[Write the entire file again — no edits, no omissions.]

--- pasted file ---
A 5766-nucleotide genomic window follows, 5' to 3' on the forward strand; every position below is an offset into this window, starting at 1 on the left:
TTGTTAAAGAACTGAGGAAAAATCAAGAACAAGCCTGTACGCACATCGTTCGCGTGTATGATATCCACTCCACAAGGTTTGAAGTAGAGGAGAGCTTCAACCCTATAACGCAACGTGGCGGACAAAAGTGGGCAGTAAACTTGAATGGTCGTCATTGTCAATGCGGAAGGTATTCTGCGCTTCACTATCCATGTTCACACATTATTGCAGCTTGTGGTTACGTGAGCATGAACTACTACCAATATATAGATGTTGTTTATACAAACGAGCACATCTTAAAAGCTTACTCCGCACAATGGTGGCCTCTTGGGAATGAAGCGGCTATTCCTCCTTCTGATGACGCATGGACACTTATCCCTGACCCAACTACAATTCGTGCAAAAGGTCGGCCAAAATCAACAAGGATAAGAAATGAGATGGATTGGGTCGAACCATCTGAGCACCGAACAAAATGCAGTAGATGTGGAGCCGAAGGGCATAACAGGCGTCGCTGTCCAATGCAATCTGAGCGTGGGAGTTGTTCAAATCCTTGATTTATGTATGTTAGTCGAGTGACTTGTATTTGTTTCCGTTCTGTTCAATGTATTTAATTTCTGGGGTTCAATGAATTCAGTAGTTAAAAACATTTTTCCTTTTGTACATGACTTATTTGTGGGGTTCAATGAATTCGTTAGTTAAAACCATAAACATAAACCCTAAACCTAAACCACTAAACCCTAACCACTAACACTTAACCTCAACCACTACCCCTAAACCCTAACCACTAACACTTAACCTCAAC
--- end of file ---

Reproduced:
A 5766-nucleotide genomic window follows, 5' to 3' on the forward strand; every position below is an offset into this window, starting at 1 on the left:
TTGTTAAAGAACTGAGGAAAAATCAAGAACAAGCCTGTACGCACATCGTTCGCGTGTATGATATCCACTCCACAAGGTTTGAAGTAGAGGAGAGCTTCAACCCTATAACGCAACGTGGCGGACAAAAGTGGGCAGTAAACTTGAATGGTCGTCATTGTCAATGCGGAAGGTATTCTGCGCTTCACTATCCATGTTCACACATTATTGCAGCTTGTGGTTACGTGAGCATGAACTACTACCAATATATAGATGTTGTTTATACAAACGAGCACATCTTAAAAGCTTACTCCGCACAATGGTGGCCTCTTGGGAATGAAGCGGCTATTCCTCCTTCTGATGACGCATGGACACTTATCCCTGACCCAACTACAATTCGTGCAAAAGGTCGGCCAAAATCAACAAGGATAAGAAATGAGATGGATTGGGTCGAACCATCTGAGCACCGAACAAAATGCAGTAGATGTGGAGCCGAAGGGCATAACAGGCGTCGCTGTCCAATGCAATCTGAGCGTGGGAGTTGTTCAAATCCTTGATTTATGTATGTTAGTCGAGTGACTTGTATTTGTTTCCGTTCTGTTCAATGTATTTAATTTCTGGGGTTCAATGAATTCAGTAGTTAAAAACATTTTTCCTTTTGTACATGACTTATTTGTGGGGTTCAATGAATTCGTTAGTTAAAACCATAAACATAAACCCTAAACCTAAACCACTAAACCCTAACCACTAACACTTAACCTCAACCACTACCCCTAAACCCTAACCACTAACACTTAACCTCAAC